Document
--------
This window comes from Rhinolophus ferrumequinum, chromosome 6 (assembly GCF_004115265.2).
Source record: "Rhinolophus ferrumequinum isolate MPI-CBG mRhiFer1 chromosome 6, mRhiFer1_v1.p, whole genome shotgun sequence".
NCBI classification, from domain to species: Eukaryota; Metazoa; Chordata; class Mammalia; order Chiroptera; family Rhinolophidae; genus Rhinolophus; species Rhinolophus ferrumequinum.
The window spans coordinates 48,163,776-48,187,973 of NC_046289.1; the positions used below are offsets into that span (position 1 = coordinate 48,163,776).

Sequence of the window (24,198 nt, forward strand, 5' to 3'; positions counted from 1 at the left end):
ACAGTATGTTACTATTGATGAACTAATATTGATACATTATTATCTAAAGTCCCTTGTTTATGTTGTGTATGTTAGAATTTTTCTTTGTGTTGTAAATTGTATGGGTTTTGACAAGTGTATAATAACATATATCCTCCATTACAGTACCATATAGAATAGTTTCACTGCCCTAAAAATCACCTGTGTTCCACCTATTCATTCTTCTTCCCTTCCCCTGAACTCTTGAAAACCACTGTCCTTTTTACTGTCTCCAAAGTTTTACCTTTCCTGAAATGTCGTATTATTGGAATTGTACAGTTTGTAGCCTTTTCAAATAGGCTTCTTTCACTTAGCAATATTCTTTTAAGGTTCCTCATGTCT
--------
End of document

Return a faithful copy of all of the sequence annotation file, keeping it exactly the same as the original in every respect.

This window comes from Rhinolophus ferrumequinum, chromosome 6 (assembly GCF_004115265.2).
Source record: "Rhinolophus ferrumequinum isolate MPI-CBG mRhiFer1 chromosome 6, mRhiFer1_v1.p, whole genome shotgun sequence".
NCBI classification, from domain to species: Eukaryota; Metazoa; Chordata; class Mammalia; order Chiroptera; family Rhinolophidae; genus Rhinolophus; species Rhinolophus ferrumequinum.
The window spans coordinates 48,163,776-48,187,973 of NC_046289.1; the positions used below are offsets into that span (position 1 = coordinate 48,163,776).

Sequence of the window (24,198 nt, forward strand, 5' to 3'; positions counted from 1 at the left end):
ACAGTATGTTACTATTGATGAACTAATATTGATACATTATTATCTAAAGTCCCTTGTTTATGTTGTGTATGTTAGAATTTTTCTTTGTGTTGTAAATTGTATGGGTTTTGACAAGTGTATAATAACATATATCCTCCATTACAGTACCATATAGAATAGTTTCACTGCCCTAAAAATCACCTGTGTTCCACCTATTCATTCTTCTTCCCTTCCCCTGAACTCTTGAAAACCACTGTCCTTTTTACTGTCTCCAAAGTTTTACCTTTCCTGAAATGTCGTATTATTGGAATTGTACAGTTTGTAGCCTTTTCAAATAGGCTTCTTTCACTTAGCAATATTCTTTTAAGGTTCCTCATGTCT